14. Syrphid fly

Meet the syrphid fly, a colorful pollinator that also beats chemicals for controlling aphids and other garden pests. Syrphid flies are colorful, charismatic and fun to watch and can be easily supported with a variety of flowering plants. The adults are good pollinators, regularly visiting flowers for nectar and pollen. Turn over a leaf on a plant afflicted with aphids and you will find syrphid fly larvae swinging their heads from side to side catching and devouring their aphid prey. What more could a gardener ask for in a beneficial insect?

15. Nematode

Nematodes are microscopic soil-dwelling worms, many less than 1/16-inch long.
There are beneficial nematodes and pest nematodes.
Beneficial nematodes help turn organic matter into plant nutrients. They also prey on soil-dwelling plant pests such as white grubs and root maggots.
Pest nematodes feed on plant roots, stunting and sometimes killing plants including many vegetables. Predatory nematodes either have teeth or long spear-like structures which they use to stab and suck the juices out of plants or their insect prey.

16. Earth worm

Earthworms eat decaying plant material and do not damage growing plants
Britain has about 16 species of earthworms likely to be found in gardens
Earthworms occur in most soils
Some earthworms can be used in wormeries to make compost.

17. Assassin bug

Assassin bugs are beneficial insects that should be encouraged in your garden. There are around 150 species of assassin bugs in North America, most of which perform a service to the gardener and farmer. The insects prey on insect eggs, leafhoppers, aphids, larvae, boll weevils and others. The assassin bug is found in crop fields but is also a common insect in the home landscape.

18. Centipede

Millipedes and centipedes are two of the most popular insects to be confused with one another. Many people freak out upon seeing either millipedes or centipedes in gardens, not realizing that both can actually be helpful. Millipedes generally move much slower than centipedes and break down dead plant material in the garden. Centipedes are predators and will eat insects that do not belong in your garden. Both like damp areas and can prove to be beneficial in the garden, as long as their numbers are controlled.

19. Millipede

Centipedes are more active than millipedes and feed on small insects and spiders, using a poison to paralyze their victims. However, their jaws are too weak to cause much damage to humans other than a little swelling, such as with a bee sting.Like the millipedes, centipedes like moist environments, so removing leaf litter or other items where moisture collects will help eliminate their numbers. Centipede treatment outdoors shouldn’t necessarily be a concern; however, if it is needed, removing debris that they may hide under will help keep them from hanging around. While millipedes can damage your plants, centipedes generally will not. In fact, centipedes in gardens can be rather beneficial since they tend to eat insects that could possibly damage your plants.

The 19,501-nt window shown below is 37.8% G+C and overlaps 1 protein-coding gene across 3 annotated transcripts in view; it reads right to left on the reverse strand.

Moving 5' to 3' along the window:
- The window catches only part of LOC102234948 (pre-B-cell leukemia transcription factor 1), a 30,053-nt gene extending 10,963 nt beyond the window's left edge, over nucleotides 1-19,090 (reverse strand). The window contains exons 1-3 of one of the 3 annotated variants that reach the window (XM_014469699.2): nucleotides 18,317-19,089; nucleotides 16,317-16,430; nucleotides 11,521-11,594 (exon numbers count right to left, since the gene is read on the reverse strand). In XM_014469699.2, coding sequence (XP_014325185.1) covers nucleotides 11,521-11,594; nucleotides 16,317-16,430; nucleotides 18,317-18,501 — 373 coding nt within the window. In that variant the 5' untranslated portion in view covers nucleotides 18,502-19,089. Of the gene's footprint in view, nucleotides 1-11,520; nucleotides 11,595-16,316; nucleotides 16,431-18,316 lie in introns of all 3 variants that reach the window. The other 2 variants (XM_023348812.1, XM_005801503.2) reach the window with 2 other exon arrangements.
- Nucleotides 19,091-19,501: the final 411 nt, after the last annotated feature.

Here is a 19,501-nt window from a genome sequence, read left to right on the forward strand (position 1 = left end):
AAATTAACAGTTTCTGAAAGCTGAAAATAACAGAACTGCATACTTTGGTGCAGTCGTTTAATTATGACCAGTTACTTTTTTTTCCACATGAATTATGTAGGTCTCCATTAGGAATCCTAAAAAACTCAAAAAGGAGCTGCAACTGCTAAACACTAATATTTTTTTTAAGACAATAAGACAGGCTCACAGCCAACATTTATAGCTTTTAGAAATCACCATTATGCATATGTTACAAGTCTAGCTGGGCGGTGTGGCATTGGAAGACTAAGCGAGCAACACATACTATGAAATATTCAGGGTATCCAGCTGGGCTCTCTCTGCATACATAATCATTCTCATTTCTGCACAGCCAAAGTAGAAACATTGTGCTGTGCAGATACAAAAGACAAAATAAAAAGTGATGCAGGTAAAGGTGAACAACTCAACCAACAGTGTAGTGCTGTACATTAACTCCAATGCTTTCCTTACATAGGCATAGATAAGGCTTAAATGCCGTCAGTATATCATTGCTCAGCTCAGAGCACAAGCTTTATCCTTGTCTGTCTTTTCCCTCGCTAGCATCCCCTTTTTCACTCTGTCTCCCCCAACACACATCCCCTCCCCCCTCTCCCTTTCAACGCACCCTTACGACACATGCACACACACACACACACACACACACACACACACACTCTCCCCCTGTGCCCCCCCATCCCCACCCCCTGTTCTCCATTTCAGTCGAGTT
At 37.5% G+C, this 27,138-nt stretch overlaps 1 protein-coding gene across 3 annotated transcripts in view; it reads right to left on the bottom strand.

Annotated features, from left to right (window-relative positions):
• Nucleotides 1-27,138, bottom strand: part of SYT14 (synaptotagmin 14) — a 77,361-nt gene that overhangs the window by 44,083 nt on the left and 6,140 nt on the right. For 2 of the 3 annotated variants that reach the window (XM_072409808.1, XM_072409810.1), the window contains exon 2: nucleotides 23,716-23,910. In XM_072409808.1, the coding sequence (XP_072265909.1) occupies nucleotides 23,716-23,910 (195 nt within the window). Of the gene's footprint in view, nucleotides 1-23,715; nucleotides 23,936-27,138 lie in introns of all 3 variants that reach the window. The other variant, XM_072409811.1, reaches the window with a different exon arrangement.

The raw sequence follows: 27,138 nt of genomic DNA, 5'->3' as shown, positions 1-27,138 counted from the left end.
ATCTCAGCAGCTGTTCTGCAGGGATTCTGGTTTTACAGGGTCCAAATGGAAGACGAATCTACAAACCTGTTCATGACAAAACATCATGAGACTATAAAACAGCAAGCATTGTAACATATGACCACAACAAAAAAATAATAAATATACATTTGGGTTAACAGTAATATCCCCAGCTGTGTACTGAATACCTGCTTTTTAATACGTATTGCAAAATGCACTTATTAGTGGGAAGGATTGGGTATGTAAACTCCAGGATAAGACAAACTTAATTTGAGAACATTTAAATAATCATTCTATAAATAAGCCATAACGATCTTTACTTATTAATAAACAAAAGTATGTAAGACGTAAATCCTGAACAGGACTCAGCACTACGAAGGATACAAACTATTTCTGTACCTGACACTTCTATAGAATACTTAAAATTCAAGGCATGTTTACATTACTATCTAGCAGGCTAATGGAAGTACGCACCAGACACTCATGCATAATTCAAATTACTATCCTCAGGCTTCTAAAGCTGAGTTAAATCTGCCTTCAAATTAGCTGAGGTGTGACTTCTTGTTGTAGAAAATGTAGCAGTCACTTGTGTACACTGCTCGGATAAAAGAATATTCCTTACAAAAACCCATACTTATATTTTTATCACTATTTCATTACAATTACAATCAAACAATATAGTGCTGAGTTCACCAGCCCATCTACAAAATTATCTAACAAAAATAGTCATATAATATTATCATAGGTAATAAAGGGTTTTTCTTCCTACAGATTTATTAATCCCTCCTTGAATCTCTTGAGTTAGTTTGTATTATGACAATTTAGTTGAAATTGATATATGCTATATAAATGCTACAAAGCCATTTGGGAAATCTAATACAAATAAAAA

20. Predatory mites

The predatory mites feed on spider mites and other pest mites as well as thrips and some other small insects. In the absence of prey, predatory mites eat pollen and nectar and can revert to sucking plant juices. There are several varieties of predatory mites in the garden, each of which has a preferred food source.

21. Mealy bug destroyer

Mealybug Destroyers are effective predators of aphids and various soft scales. … The adult female lays her eggs in the cottony egg sack of the mealybug. As soon as they hatch, the destroyers start snacking. Adults and young larvae prefer eggs, while older larvae will consume mealybugs at all stages.

I hope you now realise how many beneficial insects there really are and how they can help your garden- so have a think before you pick up the pest

Love your weeds! 🌱🌱🌱🌱

Think twice before you are pulling up what you think are ‘weeds’ despite this label of weeds they are not only beneficial to our pollinators and wildlife but beautiful too.

Charlock: attractive to bees and white butterflies, it is also a host for turnip flies and other vegetable pests. Its mustardy young leaves ate edible when cooked, but only before flowers appear.

Field Pennycress: this annual has edible peppery leaves and fruiting heads prized by florists. Its seeds make a good alternative to mustard and can stay viable for over 30 years.

Herb Robert: a magnet for hoverflies, carpet mothers and bees, this prolific seed-scatterer is a nuisance among vegetable seedlings. Leaves rubbed on the skin are antiseptic and deter mosquitoes.

Lesser hairy willow herb: moths and bees are drawn to these quick spreading flowers. Edible, vitamin rich leaves are useful in gargle to ease throat infections.

Prickly sow thistle: these copious seed producers are highly attractive to wasps, hoverflies and other pollinators, and useful reservoir for aphids. Its immature leaves make tasty vegetables.

Red clover and white clover: its flowers attract honey and bumblebees, long tongues flies and moths, its roots fix nitrogen and improve soil quality and its dried flowers can be used to make wine.